Miscellaneous Allium species from N to R are listed on this page. Other species are found on other Allium subpages listed below in blue. For a complete alphabetical listing of Alliums described and/or pictured on this wiki consult the table in the main Allium page.
Allium neapolitanum is a very common species in the south of Italy and a true weed in my yard. Photo in habitat by Angelo Porcelli.
Allium nevskianum is from Afghanistan and Tadjikistan where it grows in dry mountains at high elevations. It is a superb dwarf species but with immense balls of bloom, somewhat like an enlarged Allium karataviense, but with deeper colored blooms. Photo by John Lonsdale.
Allium obliquum is native to Central Asia where it grows in meadows, scrub and on cliffs. It has soft yellow flowers that appear in summer. Photo by John Lonsdale.
Allium oreophilum is an easy to grow species from Central Asia. The small plants reach a height of less than 8" with small pink flowers. The filaments are flattened and tapered to the anthers. Photo below by Travis Owen taken May 2015 in Rogue River, OR.
A. oreophilum 'Torch' - This cultivar and one other named 'Agalik' are rather expensive and only available from specialty bulb nurseries. Two photos by Mark McDonough, one at early anthesis in June, and the latter one taken in early July. The flowers heads are full and the large florets are intense carmine in color, really showing up well in the garden.
Allium paradoxum ssp. normale - From Iran, this is the non-bulbiliferous form of a normally bulbiliferous and weedy species. Growers in England complain that even the subspecies is a weed and warn against growing it. Here in a colder climate (northern New England, USA) it is barely able to survive and frequently gets damaged by late hard freezes. Absolutely one of my favorites, and an interesting plant on all accounts. The shiny green leaves have a central raised vein on the upper surface and give the distinct impression that the leaves are upside-down. The leaves recline and conceal the emerging buds initially. If the frost doesn't get them, the decorative pendant bells are large and pristine white, reminiscent of Leucojum. Flowers in early April. Photos by Mark McDonough.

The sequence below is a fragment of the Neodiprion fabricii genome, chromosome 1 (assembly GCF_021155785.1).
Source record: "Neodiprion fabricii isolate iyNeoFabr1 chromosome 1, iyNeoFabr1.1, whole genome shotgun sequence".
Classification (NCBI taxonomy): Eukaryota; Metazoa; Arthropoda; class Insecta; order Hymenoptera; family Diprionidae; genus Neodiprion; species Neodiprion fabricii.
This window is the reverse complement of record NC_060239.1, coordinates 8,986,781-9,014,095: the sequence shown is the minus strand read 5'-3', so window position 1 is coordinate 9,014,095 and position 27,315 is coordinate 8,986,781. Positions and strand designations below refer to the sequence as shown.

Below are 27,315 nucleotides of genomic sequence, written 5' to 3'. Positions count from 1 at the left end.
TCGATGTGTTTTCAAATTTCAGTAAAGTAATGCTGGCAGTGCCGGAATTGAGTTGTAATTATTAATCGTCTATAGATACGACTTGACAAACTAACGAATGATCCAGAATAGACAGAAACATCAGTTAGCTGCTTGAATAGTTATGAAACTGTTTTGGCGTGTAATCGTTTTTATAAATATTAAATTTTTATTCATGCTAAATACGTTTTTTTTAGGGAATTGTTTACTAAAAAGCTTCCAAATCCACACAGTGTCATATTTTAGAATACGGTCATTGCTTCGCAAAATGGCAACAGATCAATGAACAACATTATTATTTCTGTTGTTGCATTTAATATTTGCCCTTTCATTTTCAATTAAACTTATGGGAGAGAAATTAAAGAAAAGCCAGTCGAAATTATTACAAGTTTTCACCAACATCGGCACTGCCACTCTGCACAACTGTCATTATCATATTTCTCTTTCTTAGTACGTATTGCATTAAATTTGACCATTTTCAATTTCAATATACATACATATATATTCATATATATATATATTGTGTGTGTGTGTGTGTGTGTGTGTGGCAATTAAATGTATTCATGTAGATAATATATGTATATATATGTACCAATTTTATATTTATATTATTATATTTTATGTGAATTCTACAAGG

Allium pskemense is from Central Asia where it grows in stony places. This white flowered Allium named for the Pskem River blooms in late summer. Photo by John Lonsdale.
Allium pyrenaicum is a rare and endangered species endemic to Spain (Pyrenees). It is tall with a slender stem to about 1 m, growing in gorges mostly in cool conditions. Photo taken in its habitat by Oron Peri.
Allium roseum is a rather uncommon Mediterranean species with pink flowers. It produces many bulbils and bulblets in one season which makes it invasive in some places. Growers in mediterranean climates beware! This bulb is mass produced by the Dutch and can easily be obtained through regular bulb catalogs or the internet. Photo 1 was taken in habitat by Angelo Porcelli. Photos 2-4 were taken by Nhu Nguyen growing in a mediterranean bed in Berkeley, California. Notice the numerous bulbils on the inflorescence.
Allium rothii is a species from Israel. Plants have upright umbels and falcate leaves. The petals are white with a green stripe, contrasting with the deep maroon anthers and blackish ovary. Photos of wild plants by Gideon Pisanty.
Allium index - Allium flavum Relatives - American alliums A-B - American alliums C - American alliums D-F - American alliums G-H - American alliums I-M - American alliums N-R - American alliums S-Z - Big Ball alliums - Blue alliums - chives - Domed alliums - Drumstick alliums - Miscellaneous alliums A-E - Miscellaneous alliums F-M - Miscellaneous alliums S-Z - Rhizomatous alliums